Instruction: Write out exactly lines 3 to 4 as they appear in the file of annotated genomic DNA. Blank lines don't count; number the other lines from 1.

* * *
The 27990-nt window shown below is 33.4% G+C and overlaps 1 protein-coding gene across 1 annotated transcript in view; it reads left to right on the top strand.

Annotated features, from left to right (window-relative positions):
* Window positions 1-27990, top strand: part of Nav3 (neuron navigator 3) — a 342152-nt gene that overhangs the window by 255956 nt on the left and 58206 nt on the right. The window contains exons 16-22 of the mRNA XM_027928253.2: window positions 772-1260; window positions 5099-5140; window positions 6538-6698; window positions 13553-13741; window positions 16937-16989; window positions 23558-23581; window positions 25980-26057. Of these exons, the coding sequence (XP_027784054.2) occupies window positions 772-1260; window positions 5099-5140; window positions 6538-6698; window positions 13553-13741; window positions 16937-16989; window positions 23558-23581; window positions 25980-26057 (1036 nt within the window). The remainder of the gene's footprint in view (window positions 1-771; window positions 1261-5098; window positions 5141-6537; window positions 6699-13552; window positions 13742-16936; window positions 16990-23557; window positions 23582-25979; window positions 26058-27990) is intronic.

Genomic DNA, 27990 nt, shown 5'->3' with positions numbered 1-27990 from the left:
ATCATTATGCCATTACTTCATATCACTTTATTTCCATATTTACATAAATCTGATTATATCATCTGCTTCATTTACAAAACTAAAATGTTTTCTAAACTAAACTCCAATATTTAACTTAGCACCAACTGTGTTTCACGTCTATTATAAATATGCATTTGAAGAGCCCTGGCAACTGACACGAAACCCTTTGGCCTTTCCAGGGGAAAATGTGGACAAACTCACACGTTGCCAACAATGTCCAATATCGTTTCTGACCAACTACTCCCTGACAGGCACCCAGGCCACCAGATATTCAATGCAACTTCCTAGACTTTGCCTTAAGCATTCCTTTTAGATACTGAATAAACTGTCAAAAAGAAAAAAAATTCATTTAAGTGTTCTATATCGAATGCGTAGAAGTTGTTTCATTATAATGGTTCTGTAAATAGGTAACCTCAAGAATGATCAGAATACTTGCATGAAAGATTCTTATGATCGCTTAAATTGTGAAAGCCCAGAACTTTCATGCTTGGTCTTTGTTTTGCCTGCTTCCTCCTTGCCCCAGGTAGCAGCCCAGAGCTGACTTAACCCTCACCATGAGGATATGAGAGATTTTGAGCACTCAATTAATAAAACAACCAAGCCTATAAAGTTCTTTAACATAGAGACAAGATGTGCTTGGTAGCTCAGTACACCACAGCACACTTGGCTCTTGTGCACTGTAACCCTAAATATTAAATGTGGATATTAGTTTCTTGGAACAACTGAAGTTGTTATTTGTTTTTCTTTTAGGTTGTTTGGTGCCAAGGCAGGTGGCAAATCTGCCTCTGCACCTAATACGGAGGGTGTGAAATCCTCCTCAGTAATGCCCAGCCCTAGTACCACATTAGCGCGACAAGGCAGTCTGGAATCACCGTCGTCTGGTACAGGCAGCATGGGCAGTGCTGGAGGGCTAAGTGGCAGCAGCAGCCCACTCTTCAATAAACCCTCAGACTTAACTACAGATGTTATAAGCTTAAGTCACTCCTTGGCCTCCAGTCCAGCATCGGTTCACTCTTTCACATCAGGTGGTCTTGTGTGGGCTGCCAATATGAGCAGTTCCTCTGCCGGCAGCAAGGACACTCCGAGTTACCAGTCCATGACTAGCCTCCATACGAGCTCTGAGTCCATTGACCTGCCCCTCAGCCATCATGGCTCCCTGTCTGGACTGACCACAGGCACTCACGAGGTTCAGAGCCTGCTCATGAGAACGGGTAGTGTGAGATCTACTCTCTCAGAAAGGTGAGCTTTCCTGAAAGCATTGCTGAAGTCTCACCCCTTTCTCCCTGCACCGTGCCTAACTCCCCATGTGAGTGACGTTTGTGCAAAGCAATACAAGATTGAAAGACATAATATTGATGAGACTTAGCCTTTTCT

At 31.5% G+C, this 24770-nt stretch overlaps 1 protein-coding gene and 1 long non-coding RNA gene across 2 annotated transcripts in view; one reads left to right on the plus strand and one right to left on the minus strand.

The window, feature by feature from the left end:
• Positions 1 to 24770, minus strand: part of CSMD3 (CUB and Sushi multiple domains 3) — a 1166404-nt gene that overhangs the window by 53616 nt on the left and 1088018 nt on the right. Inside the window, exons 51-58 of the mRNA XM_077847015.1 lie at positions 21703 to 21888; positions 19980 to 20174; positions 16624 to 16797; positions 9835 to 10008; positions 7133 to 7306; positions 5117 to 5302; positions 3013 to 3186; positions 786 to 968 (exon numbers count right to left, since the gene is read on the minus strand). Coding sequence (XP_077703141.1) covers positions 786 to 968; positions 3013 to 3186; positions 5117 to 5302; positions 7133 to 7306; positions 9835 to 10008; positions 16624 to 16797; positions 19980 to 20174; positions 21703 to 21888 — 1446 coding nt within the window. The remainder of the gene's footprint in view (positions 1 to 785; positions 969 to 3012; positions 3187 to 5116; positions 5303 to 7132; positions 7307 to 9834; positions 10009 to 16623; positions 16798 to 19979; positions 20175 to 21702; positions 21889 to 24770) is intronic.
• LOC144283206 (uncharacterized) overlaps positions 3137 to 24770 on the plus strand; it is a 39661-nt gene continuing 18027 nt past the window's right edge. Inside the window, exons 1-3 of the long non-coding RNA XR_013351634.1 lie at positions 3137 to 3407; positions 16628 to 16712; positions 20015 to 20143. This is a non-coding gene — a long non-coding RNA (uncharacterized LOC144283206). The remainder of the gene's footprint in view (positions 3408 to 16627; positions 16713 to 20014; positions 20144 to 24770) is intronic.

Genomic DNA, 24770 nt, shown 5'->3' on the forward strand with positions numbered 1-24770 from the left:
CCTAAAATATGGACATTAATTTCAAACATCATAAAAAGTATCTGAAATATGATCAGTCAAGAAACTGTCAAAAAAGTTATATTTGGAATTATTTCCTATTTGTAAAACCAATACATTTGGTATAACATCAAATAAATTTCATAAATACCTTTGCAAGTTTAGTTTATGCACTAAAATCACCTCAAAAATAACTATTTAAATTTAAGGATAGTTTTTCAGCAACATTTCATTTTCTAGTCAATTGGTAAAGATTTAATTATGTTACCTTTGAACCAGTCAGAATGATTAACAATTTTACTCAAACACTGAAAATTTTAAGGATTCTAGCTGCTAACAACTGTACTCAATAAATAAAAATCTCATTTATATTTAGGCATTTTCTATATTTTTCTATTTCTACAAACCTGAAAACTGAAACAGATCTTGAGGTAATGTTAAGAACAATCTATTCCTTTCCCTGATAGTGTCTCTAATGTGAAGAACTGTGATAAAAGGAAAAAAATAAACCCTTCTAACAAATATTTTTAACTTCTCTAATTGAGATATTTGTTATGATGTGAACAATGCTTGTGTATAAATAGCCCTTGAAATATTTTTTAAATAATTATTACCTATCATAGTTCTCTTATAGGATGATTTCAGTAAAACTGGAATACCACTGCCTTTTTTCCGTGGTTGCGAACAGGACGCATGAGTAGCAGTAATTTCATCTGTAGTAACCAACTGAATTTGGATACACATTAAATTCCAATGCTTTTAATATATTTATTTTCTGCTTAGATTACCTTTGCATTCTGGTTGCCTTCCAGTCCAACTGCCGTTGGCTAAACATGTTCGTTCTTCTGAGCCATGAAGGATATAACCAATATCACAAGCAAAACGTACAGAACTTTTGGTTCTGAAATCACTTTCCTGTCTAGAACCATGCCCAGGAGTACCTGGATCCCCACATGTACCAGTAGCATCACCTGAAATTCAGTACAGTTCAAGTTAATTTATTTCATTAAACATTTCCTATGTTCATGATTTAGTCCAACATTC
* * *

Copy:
* Window positions 1-27990, top strand: part of Nav3 (neuron navigator 3) — a 342152-nt gene that overhangs the window by 255956 nt on the left and 58206 nt on the right. The window contains exons 16-22 of the mRNA XM_027928253.2: window positions 772-1260; window positions 5099-5140; window positions 6538-6698; window positions 13553-13741; window positions 16937-16989; window positions 23558-23581; window positions 25980-26057. Of these exons, the coding sequence (XP_027784054.2) occupies window positions 772-1260; window positions 5099-5140; window positions 6538-6698; window positions 13553-13741; window positions 16937-16989; window positions 23558-23581; window positions 25980-26057 (1036 nt within the window). The remainder of the gene's footprint in view (window positions 1-771; window positions 1261-5098; window positions 5141-6537; window positions 6699-13552; window positions 13742-16936; window positions 16990-23557; window positions 23582-25979; window positions 26058-27990) is intronic.

Genomic DNA, 27990 nt, shown 5'->3' with positions numbered 1-27990 from the left: